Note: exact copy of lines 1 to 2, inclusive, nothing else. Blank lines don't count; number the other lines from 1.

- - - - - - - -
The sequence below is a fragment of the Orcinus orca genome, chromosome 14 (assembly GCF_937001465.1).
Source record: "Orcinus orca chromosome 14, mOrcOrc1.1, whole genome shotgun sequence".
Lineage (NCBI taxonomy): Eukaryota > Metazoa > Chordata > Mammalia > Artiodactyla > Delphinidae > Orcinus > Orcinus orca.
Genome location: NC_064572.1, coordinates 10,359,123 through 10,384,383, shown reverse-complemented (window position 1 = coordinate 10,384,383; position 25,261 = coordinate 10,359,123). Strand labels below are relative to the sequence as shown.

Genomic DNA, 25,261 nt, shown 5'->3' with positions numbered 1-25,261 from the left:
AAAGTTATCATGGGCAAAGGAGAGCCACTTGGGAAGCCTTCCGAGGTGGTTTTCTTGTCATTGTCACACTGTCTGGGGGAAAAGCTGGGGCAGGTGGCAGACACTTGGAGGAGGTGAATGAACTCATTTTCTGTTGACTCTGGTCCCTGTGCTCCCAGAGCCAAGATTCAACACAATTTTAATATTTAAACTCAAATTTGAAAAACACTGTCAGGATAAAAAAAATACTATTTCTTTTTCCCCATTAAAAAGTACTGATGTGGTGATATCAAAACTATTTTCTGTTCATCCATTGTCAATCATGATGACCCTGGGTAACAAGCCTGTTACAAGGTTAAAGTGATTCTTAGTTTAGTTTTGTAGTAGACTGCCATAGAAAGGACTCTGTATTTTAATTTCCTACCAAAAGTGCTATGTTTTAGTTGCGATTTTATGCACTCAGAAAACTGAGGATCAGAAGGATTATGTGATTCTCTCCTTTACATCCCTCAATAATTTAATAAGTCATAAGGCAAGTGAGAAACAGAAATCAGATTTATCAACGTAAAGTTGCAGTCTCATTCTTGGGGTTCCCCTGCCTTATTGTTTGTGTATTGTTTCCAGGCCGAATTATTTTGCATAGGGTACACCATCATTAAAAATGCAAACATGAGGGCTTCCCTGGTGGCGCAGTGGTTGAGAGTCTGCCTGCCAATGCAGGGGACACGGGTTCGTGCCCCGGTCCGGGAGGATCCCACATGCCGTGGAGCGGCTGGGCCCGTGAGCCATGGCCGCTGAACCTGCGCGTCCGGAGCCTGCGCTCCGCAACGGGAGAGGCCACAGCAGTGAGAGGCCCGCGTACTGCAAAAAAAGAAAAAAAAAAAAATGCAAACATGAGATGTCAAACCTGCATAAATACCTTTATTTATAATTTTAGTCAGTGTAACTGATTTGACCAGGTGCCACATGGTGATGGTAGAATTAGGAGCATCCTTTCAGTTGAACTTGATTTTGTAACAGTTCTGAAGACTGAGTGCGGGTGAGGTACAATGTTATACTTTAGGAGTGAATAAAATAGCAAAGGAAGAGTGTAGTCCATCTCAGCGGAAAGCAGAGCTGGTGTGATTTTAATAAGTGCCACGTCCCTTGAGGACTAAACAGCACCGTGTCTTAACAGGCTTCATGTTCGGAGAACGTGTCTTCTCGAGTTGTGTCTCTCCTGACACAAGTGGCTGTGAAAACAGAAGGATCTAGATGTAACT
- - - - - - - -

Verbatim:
The sequence below is a fragment of the Orcinus orca genome, chromosome 14 (assembly GCF_937001465.1).
Source record: "Orcinus orca chromosome 14, mOrcOrc1.1, whole genome shotgun sequence".